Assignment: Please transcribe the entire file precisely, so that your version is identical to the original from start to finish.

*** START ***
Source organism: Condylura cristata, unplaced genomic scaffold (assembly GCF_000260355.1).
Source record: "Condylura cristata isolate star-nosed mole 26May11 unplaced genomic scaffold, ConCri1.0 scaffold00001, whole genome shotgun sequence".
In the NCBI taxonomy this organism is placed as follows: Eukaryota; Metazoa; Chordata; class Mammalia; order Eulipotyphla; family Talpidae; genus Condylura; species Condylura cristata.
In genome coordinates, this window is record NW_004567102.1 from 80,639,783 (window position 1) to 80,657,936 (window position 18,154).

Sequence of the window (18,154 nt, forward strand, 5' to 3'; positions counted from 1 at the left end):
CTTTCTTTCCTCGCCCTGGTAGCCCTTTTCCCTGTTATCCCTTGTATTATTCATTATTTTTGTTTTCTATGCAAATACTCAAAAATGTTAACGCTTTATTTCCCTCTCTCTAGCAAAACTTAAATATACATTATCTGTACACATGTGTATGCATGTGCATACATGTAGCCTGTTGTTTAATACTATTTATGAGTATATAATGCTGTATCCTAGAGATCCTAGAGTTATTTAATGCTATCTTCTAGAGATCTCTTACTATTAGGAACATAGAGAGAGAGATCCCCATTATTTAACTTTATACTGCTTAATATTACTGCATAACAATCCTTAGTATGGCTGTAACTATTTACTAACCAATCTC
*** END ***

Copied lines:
Source organism: Condylura cristata, unplaced genomic scaffold (assembly GCF_000260355.1).
Source record: "Condylura cristata isolate star-nosed mole 26May11 unplaced genomic scaffold, ConCri1.0 scaffold00001, whole genome shotgun sequence".
In the NCBI taxonomy this organism is placed as follows: Eukaryota; Metazoa; Chordata; class Mammalia; order Eulipotyphla; family Talpidae; genus Condylura; species Condylura cristata.
In genome coordinates, this window is record NW_004567102.1 from 80,639,783 (window position 1) to 80,657,936 (window position 18,154).

Sequence of the window (18,154 nt, forward strand, 5' to 3'; positions counted from 1 at the left end):
CTTTCTTTCCTCGCCCTGGTAGCCCTTTTCCCTGTTATCCCTTGTATTATTCATTATTTTTGTTTTCTATGCAAATACTCAAAAATGTTAACGCTTTATTTCCCTCTCTCTAGCAAAACTTAAATATACATTATCTGTACACATGTGTATGCATGTGCATACATGTAGCCTGTTGTTTAATACTATTTATGAGTATATAATGCTGTATCCTAGAGATCCTAGAGTTATTTAATGCTATCTTCTAGAGATCTCTTACTATTAGGAACATAGAGAGAGAGATCCCCATTATTTAACTTTATACTGCTTAATATTACTGCATAACAATCCTTAGTATGGCTGTAACTATTTACTAACCAATCTC